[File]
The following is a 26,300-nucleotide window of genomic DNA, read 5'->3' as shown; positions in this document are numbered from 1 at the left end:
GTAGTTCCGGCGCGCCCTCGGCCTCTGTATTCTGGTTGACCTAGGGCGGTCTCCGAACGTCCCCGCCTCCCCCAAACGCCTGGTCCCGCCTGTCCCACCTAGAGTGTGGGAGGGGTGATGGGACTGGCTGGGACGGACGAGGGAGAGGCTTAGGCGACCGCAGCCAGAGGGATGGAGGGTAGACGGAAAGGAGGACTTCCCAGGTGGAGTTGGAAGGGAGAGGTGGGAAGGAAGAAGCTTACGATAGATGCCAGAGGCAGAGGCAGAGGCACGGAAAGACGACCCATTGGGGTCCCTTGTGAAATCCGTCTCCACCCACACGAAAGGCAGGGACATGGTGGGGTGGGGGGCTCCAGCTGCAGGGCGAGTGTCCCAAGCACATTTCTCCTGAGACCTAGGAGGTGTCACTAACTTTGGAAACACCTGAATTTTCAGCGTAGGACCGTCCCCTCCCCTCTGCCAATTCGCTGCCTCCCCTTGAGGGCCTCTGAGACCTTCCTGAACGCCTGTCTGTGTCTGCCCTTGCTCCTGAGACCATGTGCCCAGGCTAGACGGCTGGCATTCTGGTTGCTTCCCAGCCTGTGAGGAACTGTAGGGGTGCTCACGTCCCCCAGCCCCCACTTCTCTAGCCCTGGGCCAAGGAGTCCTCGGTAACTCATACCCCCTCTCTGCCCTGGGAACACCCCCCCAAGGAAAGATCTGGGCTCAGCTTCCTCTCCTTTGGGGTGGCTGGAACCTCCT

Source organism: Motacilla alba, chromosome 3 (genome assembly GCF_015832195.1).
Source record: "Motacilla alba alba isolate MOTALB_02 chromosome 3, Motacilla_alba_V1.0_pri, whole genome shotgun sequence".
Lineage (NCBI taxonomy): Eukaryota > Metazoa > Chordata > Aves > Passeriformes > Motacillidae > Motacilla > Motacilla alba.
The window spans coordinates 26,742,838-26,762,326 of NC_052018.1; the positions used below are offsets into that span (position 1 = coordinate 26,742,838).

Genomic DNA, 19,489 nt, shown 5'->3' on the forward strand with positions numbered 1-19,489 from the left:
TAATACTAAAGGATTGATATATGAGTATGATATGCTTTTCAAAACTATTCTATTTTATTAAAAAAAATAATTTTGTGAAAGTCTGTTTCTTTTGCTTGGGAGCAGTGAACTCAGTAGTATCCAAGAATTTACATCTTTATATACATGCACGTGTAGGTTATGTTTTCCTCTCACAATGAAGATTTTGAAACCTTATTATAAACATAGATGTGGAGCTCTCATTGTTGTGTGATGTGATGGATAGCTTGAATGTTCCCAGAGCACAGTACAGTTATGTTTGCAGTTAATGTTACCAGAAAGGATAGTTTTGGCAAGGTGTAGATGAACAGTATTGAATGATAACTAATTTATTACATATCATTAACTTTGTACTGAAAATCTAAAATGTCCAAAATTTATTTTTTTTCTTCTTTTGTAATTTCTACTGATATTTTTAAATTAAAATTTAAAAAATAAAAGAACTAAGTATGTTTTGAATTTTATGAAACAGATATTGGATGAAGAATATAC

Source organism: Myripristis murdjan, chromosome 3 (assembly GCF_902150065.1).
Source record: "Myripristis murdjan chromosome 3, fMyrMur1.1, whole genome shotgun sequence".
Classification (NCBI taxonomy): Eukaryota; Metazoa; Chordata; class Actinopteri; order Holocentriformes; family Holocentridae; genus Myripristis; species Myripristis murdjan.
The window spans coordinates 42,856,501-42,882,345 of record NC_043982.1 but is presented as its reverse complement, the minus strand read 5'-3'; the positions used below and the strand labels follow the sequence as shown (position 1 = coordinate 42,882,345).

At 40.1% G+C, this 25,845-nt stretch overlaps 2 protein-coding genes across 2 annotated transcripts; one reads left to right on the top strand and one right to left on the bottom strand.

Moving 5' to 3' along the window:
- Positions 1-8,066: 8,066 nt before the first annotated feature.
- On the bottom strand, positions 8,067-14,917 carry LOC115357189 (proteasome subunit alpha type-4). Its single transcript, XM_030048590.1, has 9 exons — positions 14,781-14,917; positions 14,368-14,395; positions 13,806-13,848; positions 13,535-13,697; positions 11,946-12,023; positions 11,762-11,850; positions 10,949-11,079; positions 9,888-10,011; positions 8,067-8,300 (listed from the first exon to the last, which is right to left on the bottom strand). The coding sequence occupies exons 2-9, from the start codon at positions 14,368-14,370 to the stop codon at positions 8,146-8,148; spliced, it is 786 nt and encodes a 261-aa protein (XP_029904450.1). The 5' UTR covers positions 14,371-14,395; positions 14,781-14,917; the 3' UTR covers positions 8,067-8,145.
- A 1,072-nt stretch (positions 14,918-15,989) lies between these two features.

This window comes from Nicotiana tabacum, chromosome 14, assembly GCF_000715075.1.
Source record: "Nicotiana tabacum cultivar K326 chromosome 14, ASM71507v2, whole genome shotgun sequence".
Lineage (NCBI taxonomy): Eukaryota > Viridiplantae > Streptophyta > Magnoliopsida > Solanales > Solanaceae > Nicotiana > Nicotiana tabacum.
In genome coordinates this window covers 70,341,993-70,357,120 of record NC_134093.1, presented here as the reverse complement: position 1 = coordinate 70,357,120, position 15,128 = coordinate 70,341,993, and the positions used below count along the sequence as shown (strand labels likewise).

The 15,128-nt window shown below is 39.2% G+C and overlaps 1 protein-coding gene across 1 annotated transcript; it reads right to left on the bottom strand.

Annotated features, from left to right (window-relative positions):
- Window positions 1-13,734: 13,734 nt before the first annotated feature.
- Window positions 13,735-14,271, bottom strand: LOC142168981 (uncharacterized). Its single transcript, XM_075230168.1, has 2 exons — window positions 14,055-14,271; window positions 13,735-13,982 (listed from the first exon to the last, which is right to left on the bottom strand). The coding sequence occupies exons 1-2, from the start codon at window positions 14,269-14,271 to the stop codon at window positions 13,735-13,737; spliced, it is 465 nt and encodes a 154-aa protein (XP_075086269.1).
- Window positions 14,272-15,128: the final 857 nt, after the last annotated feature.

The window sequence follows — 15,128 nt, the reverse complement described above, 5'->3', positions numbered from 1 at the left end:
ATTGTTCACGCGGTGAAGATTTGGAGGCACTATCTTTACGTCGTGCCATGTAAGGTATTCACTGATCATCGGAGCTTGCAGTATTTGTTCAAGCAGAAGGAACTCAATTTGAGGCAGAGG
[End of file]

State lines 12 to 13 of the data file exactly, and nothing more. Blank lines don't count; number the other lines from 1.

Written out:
The window spans coordinates 42,856,501-42,882,345 of record NC_043982.1 but is presented as its reverse complement, the minus strand read 5'-3'; the positions used below and the strand labels follow the sequence as shown (position 1 = coordinate 42,882,345).

At 40.1% G+C, this 25,845-nt stretch overlaps 2 protein-coding genes across 2 annotated transcripts; one reads left to right on the top strand and one right to left on the bottom strand.